We wish there were a trick to would speed up progress, but when it comes to getting better at calligraphy it really does come down to how much you practice! We always recommend starting your practice with a warm-up of basic strokes, but don’t forget to also have fun with your writing and get creative!

3. Know about your nib!

Like we mentioned above, there are so many nibs out there and we suggest trying out as many as you can! But regardless of which nib you choose, they all have very similar anatomy and it’s important to understand how the nib works. The nib is a flexible piece and when pressure is applied to the tines, the slit opens and closes.

*Bonus tip: keep a cup of water and a paper towel on hand while you practice. After writing for a while, your nib can get sticky, and the ink can get thick, ultimately affecting the ink flow. For best results, rinse your nib off throughout your practice!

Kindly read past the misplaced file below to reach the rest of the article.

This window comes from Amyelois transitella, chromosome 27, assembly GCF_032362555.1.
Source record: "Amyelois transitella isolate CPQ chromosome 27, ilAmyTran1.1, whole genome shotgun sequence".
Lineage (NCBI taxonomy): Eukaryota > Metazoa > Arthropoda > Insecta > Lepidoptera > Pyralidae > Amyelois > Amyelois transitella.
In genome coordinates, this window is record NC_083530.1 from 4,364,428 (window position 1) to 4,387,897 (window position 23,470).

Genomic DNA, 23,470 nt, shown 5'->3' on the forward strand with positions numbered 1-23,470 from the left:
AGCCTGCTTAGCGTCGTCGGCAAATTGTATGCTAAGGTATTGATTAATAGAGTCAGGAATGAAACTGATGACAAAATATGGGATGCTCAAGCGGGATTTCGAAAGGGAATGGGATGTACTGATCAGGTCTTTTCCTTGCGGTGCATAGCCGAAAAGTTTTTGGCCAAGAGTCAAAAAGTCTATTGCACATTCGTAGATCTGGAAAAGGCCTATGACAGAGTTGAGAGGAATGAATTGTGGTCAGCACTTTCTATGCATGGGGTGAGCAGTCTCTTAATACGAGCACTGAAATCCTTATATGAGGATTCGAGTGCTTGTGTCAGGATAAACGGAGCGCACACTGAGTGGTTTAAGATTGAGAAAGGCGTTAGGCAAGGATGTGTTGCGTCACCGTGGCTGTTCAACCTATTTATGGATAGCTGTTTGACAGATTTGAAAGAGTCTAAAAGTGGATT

4. How to hold the pen

One of our most FAQ’s is how to correctly hold the pen. When you think about writing with a normal pen, you typically hold the pen in a vertical direction. But with the dip pen, you want to make sure that your tines are even on the paper. Keep your hand under the pen and make sure the tip of your pen is always pointing towards the top of your paper. Every time you pull your nib up, you don’t apply pressure. When you pull your nib down, you apply pressure, letting the tines open, ultimately giving you a thicker stroke variation. Upstrokes = light, downstrokes = heavy!

5. Attend a class!